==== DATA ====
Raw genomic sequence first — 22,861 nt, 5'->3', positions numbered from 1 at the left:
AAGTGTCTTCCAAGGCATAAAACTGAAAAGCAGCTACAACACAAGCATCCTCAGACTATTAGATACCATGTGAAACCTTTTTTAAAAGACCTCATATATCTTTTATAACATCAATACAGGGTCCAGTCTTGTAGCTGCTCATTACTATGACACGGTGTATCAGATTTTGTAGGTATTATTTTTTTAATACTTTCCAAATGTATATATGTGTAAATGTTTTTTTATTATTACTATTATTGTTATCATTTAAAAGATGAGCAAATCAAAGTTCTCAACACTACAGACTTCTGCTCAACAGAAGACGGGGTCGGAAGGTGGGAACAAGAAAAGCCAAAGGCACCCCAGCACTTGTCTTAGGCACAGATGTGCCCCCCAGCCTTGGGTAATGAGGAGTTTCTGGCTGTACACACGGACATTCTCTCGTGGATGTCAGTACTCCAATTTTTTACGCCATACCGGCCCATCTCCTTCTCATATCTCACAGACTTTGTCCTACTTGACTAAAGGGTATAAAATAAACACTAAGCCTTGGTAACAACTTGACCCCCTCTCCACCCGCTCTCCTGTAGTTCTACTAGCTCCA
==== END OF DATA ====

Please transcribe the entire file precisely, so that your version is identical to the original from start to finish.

Raw genomic sequence first — 22,861 nt, 5'->3', positions numbered from 1 at the left:
AAGTGTCTTCCAAGGCATAAAACTGAAAAGCAGCTACAACACAAGCATCCTCAGACTATTAGATACCATGTGAAACCTTTTTTAAAAGACCTCATATATCTTTTATAACATCAATACAGGGTCCAGTCTTGTAGCTGCTCATTACTATGACACGGTGTATCAGATTTTGTAGGTATTATTTTTTTAATACTTTCCAAATGTATATATGTGTAAATGTTTTTTTATTATTACTATTATTGTTATCATTTAAAAGATGAGCAAATCAAAGTTCTCAACACTACAGACTTCTGCTCAACAGAAGACGGGGTCGGAAGGTGGGAACAAGAAAAGCCAAAGGCACCCCAGCACTTGTCTTAGGCACAGATGTGCCCCCCAGCCTTGGGTAATGAGGAGTTTCTGGCTGTACACACGGACATTCTCTCGTGGATGTCAGTACTCCAATTTTTTACGCCATACCGGCCCATCTCCTTCTCATATCTCACAGACTTTGTCCTACTTGACTAAAGGGTATAAAATAAACACTAAGCCTTGGTAACAACTTGACCCCCTCTCCACCCGCTCTCCTGTAGTTCTACTAGCTCCA